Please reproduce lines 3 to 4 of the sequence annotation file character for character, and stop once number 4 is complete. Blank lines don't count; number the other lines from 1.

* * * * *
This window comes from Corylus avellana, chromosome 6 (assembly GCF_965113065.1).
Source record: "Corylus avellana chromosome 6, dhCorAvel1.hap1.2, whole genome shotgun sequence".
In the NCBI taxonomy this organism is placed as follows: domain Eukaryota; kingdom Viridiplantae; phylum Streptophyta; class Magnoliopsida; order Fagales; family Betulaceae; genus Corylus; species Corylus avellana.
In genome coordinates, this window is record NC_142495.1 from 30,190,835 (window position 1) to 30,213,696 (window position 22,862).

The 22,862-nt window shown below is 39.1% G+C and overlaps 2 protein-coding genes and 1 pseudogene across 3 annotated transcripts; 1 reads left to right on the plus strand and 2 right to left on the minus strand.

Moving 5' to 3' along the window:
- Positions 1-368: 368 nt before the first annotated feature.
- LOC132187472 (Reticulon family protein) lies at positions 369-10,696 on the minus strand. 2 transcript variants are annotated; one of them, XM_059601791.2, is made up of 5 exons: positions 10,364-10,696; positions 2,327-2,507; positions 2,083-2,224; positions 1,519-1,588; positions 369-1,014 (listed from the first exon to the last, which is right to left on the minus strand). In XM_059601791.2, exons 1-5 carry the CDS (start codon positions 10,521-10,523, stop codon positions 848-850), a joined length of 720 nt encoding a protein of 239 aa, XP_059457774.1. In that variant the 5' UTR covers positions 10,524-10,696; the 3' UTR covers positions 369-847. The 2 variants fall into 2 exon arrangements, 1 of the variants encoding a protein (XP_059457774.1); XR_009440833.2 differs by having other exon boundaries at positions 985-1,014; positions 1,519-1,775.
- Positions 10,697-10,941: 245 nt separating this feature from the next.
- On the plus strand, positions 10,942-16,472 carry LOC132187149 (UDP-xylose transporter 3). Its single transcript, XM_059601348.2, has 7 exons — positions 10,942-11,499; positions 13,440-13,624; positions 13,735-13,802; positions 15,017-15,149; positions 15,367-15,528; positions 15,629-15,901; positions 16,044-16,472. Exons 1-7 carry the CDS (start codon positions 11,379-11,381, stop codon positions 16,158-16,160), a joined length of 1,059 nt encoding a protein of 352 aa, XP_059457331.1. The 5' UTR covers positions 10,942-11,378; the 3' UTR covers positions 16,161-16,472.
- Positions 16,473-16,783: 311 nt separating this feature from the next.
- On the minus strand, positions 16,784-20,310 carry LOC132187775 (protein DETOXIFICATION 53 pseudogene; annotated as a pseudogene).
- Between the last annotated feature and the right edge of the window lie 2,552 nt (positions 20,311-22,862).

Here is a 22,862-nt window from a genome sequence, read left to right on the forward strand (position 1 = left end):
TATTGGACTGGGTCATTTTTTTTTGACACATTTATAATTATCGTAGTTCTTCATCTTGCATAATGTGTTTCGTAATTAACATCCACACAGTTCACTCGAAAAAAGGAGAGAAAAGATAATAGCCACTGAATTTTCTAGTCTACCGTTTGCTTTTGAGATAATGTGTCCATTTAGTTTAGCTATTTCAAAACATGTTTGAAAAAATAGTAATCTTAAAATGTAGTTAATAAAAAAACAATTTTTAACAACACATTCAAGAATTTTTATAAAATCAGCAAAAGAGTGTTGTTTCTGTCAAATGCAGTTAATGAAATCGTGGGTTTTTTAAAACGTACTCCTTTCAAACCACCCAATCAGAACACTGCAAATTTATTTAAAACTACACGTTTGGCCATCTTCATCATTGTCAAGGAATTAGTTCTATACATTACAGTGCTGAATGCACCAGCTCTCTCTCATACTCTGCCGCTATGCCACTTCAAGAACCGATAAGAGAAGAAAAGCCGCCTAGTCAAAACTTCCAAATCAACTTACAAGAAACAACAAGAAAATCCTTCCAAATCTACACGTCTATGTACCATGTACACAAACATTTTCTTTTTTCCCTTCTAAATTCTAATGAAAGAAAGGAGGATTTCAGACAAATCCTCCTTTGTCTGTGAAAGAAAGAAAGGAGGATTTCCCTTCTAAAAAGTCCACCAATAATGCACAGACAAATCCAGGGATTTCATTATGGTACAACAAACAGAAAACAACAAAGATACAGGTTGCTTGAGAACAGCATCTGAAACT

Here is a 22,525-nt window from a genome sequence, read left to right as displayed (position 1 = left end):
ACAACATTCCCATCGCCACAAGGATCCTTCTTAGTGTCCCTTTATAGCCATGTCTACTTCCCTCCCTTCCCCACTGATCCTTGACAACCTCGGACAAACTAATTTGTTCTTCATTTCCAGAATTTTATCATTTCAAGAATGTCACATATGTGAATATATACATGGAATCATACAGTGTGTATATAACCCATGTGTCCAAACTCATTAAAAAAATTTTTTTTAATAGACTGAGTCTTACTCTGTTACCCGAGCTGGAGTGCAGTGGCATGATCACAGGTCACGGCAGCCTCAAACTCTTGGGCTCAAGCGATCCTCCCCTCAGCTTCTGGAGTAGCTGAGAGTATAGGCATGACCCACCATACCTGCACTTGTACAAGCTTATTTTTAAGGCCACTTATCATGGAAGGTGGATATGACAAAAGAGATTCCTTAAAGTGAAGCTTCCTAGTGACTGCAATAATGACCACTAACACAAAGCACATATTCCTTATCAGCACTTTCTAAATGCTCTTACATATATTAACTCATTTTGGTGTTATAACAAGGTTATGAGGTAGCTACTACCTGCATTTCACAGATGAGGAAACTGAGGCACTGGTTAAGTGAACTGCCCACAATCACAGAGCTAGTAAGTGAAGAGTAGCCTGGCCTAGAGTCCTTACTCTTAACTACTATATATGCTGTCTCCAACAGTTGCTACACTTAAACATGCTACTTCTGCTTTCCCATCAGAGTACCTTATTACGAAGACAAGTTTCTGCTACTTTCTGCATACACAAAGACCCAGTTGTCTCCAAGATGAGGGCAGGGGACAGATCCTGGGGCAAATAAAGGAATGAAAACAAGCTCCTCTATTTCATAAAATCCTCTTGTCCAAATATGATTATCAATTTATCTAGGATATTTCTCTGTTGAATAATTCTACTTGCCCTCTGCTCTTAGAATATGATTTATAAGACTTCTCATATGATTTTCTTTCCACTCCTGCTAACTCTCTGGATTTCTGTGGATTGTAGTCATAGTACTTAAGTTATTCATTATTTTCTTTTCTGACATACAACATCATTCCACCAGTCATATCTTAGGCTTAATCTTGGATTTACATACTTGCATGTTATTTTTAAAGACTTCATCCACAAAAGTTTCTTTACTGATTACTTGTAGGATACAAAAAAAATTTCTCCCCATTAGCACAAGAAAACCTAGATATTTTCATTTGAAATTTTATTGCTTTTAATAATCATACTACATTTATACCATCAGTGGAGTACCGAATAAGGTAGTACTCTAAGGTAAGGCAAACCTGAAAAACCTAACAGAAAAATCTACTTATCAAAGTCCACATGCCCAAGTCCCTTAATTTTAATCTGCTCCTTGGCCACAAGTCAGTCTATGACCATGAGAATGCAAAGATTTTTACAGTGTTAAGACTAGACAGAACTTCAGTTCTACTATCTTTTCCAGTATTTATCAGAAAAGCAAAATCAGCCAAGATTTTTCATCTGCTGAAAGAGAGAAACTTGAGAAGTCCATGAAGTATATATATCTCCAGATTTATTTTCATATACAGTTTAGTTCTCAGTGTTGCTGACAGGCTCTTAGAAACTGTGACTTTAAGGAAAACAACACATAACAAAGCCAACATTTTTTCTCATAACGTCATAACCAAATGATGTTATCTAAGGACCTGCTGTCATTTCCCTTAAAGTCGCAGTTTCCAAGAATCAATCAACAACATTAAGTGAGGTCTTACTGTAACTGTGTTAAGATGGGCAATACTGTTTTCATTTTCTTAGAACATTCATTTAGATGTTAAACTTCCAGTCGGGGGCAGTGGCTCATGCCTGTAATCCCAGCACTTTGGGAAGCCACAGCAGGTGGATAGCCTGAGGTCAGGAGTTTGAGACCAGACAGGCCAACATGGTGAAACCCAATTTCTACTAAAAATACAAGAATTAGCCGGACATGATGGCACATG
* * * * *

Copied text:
In the NCBI taxonomy this organism is placed as follows: domain Eukaryota; kingdom Viridiplantae; phylum Streptophyta; class Magnoliopsida; order Fagales; family Betulaceae; genus Corylus; species Corylus avellana.
In genome coordinates, this window is record NC_142495.1 from 30,190,835 (window position 1) to 30,213,696 (window position 22,862).